Monday, 18 April 2016

Auntie Fouling to the Rescue

Dear Auntie Fouling

Spring is here and my bottom is a disaster!  There is so much advice out there about how to get it in shape - how do I know what’s right for me and my bottom? 

More specifically, I have just bought a 25-year old Catalina 25 lifting keel with, I would say, 25 years of bottom paint still clinging to the hull, judging by the layers of colors I’ve found so far. 

I know I have to scrape until I get all of the old paint off, but how do I know when to stop?  And then what?  Do I need to prep the surface or can I just slap the paint on?  And which paint?!  I’m tending towards the really expensive stuff because I want to do it right, but I’m just not sure what’s right for me. I also read that these bottom paints are toxic and that I should suit up for the Apocalypse. What’s up with THAT? And how many coats of paint should I use? And do I need to do something in between coats?  

Bummed about my bottom

Dear Bummed,

If you ask 3 different people how they clean their bottom and apply bottom paint, you’ll get 5 different answers. Confusion is just part of the fun of being a boat owner and you must learn to embrace it.

Scraping your bottom:  yes and no.  (See how much fun this is going to be?)  Ideally, you should try to get as much of the old paint off as possible, but you must keep in mind that your goal is to have a smooth bottom.  If you’ve got pits and rough spots, those need to go.  Usually your epoxy layer is a white or cream color, and as far as I know, no one makes bottom paint that color, so stop when you strike white (or white-ish).  If getting down to the epoxy layer is a massive job, just aim for smooth.  Buy a quality scraper with replaceable cartridge blades. These babies cut through old paint like a hot knife through butter.  When you’ve got things as good as you can with the scraper, pull out your orbital sander and have a go at any uneven spots.

A note about safety:  Bottom paints are toxic to aquatic scum, and very bad for any of your soft tissues, specifically skin, eyes, lungs, etc.  One of the biggest dangers is from the fine dust while you’re sanding the old paint off the bottom.  Before we learned how to suit up properly, we suffered lung infections and eye infections from bottom paint dust and we hope you’ll learn from our mistakes. Tales abound of reckless people eschewing masks who ended up in the hospital for months with severe lung damage, so please take the warnings seriously.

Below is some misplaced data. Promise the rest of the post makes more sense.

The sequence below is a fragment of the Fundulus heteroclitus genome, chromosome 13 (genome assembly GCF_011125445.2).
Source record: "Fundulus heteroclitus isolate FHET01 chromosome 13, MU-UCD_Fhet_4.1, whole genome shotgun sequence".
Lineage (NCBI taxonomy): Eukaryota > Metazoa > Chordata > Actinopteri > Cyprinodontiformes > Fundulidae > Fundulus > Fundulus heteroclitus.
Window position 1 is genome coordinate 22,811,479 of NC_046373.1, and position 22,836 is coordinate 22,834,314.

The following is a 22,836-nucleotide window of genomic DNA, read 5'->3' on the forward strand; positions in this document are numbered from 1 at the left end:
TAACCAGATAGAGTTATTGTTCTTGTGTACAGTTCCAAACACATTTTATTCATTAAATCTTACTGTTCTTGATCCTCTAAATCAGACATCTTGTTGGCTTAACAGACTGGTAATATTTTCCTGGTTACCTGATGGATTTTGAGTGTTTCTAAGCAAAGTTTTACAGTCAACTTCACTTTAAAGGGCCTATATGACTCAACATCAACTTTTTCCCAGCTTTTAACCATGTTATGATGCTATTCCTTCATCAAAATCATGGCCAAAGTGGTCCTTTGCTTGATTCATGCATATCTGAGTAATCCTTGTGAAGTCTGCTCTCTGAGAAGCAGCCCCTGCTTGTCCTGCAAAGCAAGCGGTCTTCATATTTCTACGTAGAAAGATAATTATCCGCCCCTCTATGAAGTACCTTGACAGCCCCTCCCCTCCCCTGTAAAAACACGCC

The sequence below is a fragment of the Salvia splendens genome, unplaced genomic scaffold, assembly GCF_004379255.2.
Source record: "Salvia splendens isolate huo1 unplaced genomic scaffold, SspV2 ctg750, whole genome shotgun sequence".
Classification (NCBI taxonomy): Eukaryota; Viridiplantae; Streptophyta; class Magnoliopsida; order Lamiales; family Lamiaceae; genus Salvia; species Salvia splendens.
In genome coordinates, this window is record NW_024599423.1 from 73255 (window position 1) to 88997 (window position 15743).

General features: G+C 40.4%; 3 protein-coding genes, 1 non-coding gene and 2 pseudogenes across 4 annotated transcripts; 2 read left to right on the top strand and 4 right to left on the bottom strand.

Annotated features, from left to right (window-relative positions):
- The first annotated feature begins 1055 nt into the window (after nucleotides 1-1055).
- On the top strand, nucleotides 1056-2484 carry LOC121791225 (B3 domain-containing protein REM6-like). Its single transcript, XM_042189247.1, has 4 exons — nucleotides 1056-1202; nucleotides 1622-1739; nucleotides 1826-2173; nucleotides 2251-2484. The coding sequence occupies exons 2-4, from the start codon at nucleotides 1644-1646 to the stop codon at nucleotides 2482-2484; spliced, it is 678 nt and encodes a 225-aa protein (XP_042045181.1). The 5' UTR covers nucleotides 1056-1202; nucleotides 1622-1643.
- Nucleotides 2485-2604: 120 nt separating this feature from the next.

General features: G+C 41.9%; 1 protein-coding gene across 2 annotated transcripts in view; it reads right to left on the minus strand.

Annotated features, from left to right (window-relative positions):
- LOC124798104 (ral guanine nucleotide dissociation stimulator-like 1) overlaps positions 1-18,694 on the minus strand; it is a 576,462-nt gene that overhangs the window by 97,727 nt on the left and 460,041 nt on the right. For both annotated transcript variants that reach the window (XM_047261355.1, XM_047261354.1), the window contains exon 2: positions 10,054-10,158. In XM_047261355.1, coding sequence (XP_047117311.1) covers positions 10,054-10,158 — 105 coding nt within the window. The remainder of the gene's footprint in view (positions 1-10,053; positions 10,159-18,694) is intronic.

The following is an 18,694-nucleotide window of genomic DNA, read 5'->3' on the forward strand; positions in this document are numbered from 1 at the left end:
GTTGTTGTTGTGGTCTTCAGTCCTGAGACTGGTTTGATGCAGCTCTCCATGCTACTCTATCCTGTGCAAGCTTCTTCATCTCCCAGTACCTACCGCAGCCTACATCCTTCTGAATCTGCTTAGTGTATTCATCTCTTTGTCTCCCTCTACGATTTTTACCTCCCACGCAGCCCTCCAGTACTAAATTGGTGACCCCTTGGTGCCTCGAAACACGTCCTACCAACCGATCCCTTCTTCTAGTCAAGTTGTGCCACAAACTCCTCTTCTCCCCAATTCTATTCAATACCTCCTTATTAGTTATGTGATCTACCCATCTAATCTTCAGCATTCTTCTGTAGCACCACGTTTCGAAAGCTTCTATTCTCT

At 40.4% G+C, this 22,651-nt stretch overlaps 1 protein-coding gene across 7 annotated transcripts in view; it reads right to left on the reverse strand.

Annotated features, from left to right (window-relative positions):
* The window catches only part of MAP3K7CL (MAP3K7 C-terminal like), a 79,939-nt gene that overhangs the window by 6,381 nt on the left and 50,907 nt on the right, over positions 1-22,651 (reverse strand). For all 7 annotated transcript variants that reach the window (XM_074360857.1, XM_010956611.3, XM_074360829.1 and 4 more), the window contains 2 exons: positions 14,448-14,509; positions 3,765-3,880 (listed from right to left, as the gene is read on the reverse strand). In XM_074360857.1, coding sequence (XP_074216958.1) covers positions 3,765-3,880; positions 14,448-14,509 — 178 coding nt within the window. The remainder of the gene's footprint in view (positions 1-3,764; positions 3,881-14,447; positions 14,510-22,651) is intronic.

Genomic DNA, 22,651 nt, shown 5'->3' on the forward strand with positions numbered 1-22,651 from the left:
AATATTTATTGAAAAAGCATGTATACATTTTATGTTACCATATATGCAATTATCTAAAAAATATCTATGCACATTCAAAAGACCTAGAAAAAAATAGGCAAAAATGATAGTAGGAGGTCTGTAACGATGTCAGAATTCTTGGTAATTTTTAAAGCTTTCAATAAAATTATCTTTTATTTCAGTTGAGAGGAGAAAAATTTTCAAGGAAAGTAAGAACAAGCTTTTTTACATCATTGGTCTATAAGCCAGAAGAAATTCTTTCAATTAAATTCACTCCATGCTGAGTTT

What's hot in boat-yard apparel for 2016.

When scraping and especially while sanding, cover your eyes, nose and mouth.  Those little filter-type masks with the metal nose clip and elastic bands are, in my humble opinion, good for NOTHING.  They’re hot and sweaty and have gaps in them and make you itchy and miserable.  The best method we’ve found is to take an old tee-shirt and pull it down over your head until it stops on the bridge of your nose and on your ears.  If the sleeves are long enough, tie them behind your head.  Bonus points if you take a magic marker and draw a big smile around the mouth area.  Friendly suggestion:  brush your teeth well before putting on any mask.  You’ll be mouth-breathing in close proximity to your own nose.  Trust me on this one.  For the eyes, use wrap-around eye protection that you can get from a hardware or garden store, not sun glasses with open sides.  When it comes time to paint, cover your skin to minimize contact with the fresh paint (plastic gloves, long sleeves, pants).  Don’t forget a bandana or cap for your hair.  If you have a choice, it’s good to do the painting on a breezy day when the fumes will be whisked away.  See also “Clean Up” below.   

Preparing to paint:  Now you have a smooth bottom and are ready to paint.  Wipe the bottom down with a damp rag to get rid of the dust. Tape off the zone to be painted around the water line.  Do NOT use masking tape.  Once it bakes in the sun it’s very difficult to get off.  Use the plasticky pvc-type tapes for this job found at any boat store.  Bottom paints need to be stirred well before you use them.  Use a stirring stick or paint mixer attachment for a drill and mix for several minutes.  You may need to remix every hour or so if you see any separation occurring.  Read the can for instructions for your particular paint.  Most paints will lose their anti-fouling properties if they are exposed to air for more than 3 weeks, so you should only start painting when you know the boat will go in the water within the time delay.

But wait !  Which paint ??:  This all depends on your bottom, what kind of sailing you do, where your boat is berthed, what kind of water it is in, what the last type of paint applied was, how well you removed (or didn’t) the last coat of paint, and how much money you have.  In general, if you are taking your boat out of the water and re-applying bottom paint every year (as you should), you do not need to do anything fancy.  There are two basic flavours:  hard matrix (modified epoxy paint) and ablative.  The biocide in the hard matrix gets leached out over time but the paint layer stays more or less intact.  It dries to a hard smooth(ish) surface that doesn’t wear off.  The ablative paint slowly wears away, exposing fresh biocide at a regular interval and the paint itself erodes with time as well.  If you sail a lot of miles or if your boat is berthed in an area with a strong current, an ablative paint will wear away quickly, but the advantage is that it’s easier to remove for the next season’s paint job.  The hard matrix will provide continual protection but eventually the biocide will be gone and you’ll just be left with paint and algae, and a bigger mess for the next season.